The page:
In Fig. 16 we show the comparison of the four key proxies introduced above to PMSE for the MXD-1 flight. The reason why we use the first flight for comparison is due to the extraordinary strength and lack of fine structures in the MXD-1B PMSE; thus a comparison with the moderate strength and dynamic situation during the first flight is better suited for proxy comparison. There is a weak total positive correlation for all proxies. It should be noted that none of the proxies predict the reduction in PMSE strength at ∼83 and 85.5 km well, and the upper and lower edges of the cloud system are poorly represented by all parameters. In a general comparison of proxies, we computed the correlation between all proxies on the form with PMSE SNR, for running from 0 to 4. No single proxy scored significantly higher than others, but all proxies in Fig. 16 were among the highest scoring with correlation coefficients ≲0.2. From this simple analysis it is not possible to conclude about the PMSE mechanism; however, it is reasonable to assume that a gradient term should be included.
In the same manner as Rapp et al. (2003b), we look at the relationship between PMSE SNR and in Fig. 17. In their Fig. 10, a pronounced slope of ∼1 supported the validity of a proxy with linear dependence on the dust charge number density. This is not the case for the MXD-1B, where an unambiguous slope cannot be derived.
As a last point of attack in our inquiry into the aerosol–PMSE relationship, we compare in Fig. 18 the wavelet PSD at a wavelength of 2.8 m, equal to the MAARSY Bragg scale, to the PMSE SNR throughout the layer for both MXD flights. If the PMSE mechanism was purely from aerosols dictating gas-phase electrons, the SNR and PSD would follow each other closely. Although the PMSE SNR does not display the strong reductions in strength as the PSD, the curves correlate fairly well non-linearly. Again the agreement is low at the edges.
The recorded currents during MXD-1B with large spin modulation and large differences in neighbouring DUSTY and MUDD probes have two plausible explanations: adverse effects from payload charging with resulting electron leakage or small particles combined with strong aerodynamic modulation. From preliminary estimation of the floating potential from the mNLP assuming that the probes were in the saturation region, we find that the payload floating potential is only offset with about 3 V on average in the dust cloud region, which would not be enough to let 2–3 eV electrons into DUSTY or MUDD. Another possibility is the presence of very small particles, possibly MSPs, with a high enough fraction of the dust charge density to affect the BP currents significantly. From modelling studies it has shown MSPs smaller than ∼1–2 nm are swept away or heavily influenced by the neutral flow field in the shock front of the payload (Hedin et al., 2007; Antonsen and Havnes, 2015). In the summer mesopause, the density of MSPs of sizes larger than this cut-off is found to be relatively low in modelling studies, so an in depth analysis of the dynamics of small dust particles around the MXD-1B payload must be carried out. Small particles/MSPs have a rapid density diffusion, which implies a rapid smoothing of dust clumps/holes. Particles of sizes ∼1–2 nm generally have a charging time much longer than L∕vR (where L is a characteristic length of the payload), so they have the time to spatially modulate electrons even after they enter the shock of the payload without producing a bite-out – or anti-correlation in the respective densities. The last candidate mentioned in this paper as a possible candidate for the strong modulation in DUSTY currents is the adverse effect of a spray of fragments and secondary charges from a stuck boom above the top deck. We do not address this issue in this paper as it requires substantial three-dimensional modelling of flow around the payload, which is not the focus of the present work.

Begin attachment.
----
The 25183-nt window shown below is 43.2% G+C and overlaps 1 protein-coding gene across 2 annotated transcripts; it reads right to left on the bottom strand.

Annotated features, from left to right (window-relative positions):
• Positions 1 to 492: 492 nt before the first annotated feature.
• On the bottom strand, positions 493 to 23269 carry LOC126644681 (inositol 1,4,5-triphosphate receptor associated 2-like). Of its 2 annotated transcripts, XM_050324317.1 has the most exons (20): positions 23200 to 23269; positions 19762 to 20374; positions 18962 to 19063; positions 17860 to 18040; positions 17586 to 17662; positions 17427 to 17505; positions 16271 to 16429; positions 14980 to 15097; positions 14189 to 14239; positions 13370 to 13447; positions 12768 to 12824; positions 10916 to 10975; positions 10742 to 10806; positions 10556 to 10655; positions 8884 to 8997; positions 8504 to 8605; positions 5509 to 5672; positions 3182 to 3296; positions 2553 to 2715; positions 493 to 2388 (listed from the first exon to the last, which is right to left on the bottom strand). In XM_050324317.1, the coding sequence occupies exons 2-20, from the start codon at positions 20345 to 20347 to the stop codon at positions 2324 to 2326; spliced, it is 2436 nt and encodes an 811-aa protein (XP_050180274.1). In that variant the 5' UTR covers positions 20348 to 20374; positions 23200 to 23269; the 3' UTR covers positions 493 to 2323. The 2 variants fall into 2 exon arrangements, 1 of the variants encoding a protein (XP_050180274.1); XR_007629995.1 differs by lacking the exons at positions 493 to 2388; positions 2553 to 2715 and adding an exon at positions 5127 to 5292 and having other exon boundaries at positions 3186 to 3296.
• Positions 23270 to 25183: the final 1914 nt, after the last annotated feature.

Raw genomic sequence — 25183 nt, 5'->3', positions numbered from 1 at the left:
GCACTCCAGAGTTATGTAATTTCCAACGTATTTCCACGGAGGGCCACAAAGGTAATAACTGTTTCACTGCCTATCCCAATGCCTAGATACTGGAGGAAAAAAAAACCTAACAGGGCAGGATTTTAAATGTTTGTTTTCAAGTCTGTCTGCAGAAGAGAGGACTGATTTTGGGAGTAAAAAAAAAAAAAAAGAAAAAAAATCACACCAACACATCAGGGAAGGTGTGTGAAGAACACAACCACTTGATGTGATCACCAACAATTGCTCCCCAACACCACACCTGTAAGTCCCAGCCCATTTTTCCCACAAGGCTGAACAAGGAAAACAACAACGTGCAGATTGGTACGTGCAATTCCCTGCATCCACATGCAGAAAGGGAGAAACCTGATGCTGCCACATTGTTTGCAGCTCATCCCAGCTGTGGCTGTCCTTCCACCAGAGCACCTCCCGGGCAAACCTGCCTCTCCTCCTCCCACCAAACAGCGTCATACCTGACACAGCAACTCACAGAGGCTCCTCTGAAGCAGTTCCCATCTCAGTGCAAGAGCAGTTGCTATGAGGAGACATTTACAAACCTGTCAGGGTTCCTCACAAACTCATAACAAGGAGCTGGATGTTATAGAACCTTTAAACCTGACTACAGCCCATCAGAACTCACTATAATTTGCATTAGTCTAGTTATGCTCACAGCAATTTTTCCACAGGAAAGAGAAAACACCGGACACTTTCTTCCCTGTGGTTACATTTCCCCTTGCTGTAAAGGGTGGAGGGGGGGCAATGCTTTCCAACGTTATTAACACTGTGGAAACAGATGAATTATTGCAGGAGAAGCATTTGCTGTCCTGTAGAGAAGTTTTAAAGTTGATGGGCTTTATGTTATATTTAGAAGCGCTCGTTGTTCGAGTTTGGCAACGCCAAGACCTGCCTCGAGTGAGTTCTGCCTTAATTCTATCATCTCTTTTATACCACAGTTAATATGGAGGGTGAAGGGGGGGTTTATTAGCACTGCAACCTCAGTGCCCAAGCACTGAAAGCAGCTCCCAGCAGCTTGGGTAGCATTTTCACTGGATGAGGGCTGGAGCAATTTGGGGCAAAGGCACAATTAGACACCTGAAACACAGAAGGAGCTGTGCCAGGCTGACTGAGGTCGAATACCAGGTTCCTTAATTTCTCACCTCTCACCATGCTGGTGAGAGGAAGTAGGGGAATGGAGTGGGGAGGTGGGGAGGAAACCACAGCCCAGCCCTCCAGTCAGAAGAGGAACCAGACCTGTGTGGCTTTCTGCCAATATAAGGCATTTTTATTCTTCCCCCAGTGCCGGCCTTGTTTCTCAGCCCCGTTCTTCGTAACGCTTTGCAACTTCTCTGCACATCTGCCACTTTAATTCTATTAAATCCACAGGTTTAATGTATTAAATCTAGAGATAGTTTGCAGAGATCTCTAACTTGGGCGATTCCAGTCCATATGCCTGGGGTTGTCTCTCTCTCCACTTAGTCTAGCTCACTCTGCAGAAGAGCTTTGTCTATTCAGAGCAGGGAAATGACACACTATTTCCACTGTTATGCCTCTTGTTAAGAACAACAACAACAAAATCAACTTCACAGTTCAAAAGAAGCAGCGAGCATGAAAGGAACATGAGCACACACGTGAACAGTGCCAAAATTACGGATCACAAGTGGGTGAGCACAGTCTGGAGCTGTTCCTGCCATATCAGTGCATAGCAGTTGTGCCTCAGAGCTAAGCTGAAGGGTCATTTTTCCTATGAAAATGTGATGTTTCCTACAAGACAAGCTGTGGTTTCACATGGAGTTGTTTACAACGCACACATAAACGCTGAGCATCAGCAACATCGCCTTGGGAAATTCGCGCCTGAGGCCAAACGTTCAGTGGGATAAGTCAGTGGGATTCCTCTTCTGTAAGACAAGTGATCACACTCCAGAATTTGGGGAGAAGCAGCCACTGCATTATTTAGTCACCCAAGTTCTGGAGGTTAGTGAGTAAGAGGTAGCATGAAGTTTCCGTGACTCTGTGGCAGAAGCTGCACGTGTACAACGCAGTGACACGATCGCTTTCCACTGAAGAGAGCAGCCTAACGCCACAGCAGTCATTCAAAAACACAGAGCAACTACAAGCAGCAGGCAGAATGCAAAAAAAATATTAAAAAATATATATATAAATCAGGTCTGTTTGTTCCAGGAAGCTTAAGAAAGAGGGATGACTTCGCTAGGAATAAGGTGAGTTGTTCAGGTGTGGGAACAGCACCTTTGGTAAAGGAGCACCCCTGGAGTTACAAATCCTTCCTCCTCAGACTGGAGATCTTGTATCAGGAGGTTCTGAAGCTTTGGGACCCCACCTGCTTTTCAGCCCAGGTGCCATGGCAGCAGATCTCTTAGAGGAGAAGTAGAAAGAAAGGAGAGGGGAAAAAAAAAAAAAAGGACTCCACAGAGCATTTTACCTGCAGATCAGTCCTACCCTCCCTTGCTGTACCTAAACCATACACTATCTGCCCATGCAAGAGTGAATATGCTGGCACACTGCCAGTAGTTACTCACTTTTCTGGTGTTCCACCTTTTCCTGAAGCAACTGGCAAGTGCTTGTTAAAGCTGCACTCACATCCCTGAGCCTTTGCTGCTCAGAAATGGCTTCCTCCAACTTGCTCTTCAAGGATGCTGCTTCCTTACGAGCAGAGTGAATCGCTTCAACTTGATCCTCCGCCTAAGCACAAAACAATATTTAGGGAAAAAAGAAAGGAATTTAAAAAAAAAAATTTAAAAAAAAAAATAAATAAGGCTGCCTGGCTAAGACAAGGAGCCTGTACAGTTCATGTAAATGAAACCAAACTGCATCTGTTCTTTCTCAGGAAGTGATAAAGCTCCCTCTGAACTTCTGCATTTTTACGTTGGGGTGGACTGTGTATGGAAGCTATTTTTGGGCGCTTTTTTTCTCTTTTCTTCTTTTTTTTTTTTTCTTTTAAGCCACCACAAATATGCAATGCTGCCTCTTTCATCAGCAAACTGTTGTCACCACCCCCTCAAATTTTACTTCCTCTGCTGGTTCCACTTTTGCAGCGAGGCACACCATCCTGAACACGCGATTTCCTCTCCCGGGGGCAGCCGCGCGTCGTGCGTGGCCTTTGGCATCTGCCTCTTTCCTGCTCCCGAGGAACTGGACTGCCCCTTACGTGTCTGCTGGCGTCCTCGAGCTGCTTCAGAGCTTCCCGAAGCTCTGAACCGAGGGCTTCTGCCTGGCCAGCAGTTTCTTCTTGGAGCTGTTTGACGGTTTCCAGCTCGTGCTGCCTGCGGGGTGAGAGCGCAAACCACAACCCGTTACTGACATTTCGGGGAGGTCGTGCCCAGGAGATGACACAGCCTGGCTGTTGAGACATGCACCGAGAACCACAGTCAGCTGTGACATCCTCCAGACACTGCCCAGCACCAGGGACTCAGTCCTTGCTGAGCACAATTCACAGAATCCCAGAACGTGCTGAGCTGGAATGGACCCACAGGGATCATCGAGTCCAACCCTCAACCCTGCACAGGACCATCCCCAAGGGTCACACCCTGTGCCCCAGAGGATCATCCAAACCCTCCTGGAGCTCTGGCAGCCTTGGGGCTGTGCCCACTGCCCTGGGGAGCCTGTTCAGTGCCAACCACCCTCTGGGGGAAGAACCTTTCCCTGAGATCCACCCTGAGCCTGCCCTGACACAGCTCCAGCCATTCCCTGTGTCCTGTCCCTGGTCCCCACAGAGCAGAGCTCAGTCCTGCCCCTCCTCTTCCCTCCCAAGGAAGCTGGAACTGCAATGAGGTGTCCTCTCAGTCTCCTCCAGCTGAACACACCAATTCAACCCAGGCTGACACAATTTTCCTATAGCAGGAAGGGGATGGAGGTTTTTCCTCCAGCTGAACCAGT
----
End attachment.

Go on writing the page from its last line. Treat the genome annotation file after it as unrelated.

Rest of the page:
The combination of different perspectives on small-scale measurements of mesospheric aerosols and electrons in this work underlines especially one thing: aerodynamic effects can completely dominate recorded signals in the presence of aerosols. In missions where a relatively high resolution of particle sizes cannot be inferred, particular caution must be taken when analyzing small-scale dust phenomena.